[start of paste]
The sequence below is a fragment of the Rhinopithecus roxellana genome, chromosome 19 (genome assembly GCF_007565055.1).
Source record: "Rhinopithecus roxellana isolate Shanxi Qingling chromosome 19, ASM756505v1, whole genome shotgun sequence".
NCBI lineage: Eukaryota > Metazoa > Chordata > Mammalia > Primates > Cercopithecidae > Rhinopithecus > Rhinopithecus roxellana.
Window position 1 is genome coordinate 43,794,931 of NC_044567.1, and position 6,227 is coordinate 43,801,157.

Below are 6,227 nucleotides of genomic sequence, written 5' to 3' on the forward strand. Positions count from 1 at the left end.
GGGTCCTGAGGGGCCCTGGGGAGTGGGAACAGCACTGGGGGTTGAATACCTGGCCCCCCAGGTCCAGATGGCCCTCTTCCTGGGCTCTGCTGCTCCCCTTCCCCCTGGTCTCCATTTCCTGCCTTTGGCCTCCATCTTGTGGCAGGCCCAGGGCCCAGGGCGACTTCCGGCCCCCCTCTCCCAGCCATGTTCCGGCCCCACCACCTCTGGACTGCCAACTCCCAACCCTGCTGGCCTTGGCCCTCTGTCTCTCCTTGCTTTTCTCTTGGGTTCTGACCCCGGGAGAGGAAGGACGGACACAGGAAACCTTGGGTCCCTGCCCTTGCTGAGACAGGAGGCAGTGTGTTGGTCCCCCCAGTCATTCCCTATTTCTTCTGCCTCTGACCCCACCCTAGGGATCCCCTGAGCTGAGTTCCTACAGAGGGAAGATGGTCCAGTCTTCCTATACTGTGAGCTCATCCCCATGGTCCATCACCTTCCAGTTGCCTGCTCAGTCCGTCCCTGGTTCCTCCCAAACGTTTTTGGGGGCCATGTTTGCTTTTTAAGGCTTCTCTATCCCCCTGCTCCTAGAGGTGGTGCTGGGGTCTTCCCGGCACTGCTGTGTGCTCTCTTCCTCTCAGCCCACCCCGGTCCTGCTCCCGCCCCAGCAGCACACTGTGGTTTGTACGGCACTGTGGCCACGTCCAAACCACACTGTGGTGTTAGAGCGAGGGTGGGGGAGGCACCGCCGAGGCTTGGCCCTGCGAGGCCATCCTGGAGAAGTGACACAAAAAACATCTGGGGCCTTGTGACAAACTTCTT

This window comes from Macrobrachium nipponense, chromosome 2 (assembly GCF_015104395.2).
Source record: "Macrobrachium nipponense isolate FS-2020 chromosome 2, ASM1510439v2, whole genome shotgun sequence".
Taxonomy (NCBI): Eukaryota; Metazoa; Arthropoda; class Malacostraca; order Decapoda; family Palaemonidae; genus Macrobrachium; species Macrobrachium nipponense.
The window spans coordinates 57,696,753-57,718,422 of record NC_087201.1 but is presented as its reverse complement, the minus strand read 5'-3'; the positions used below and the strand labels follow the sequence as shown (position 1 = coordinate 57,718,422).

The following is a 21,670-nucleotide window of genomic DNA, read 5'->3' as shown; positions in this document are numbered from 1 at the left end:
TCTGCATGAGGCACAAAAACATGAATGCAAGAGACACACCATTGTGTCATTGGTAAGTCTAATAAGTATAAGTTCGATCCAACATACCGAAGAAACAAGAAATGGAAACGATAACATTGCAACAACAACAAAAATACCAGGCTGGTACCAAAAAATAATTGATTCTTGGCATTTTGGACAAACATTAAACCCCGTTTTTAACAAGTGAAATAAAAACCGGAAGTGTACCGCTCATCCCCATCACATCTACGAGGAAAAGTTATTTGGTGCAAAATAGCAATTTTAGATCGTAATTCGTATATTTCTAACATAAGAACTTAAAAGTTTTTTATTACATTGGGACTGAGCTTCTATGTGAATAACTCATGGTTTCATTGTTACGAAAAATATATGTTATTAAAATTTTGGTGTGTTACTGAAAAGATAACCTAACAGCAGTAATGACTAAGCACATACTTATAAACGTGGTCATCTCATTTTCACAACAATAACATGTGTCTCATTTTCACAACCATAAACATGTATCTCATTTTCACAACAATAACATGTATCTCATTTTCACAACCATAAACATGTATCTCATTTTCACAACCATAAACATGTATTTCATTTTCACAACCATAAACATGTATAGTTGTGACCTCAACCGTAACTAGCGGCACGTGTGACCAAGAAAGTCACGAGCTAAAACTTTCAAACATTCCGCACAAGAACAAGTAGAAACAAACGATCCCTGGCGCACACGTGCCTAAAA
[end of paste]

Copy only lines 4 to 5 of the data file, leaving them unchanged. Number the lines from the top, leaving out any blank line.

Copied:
Window position 1 is genome coordinate 43,794,931 of NC_044567.1, and position 6,227 is coordinate 43,801,157.

Below are 6,227 nucleotides of genomic sequence, written 5' to 3' on the forward strand. Positions count from 1 at the left end.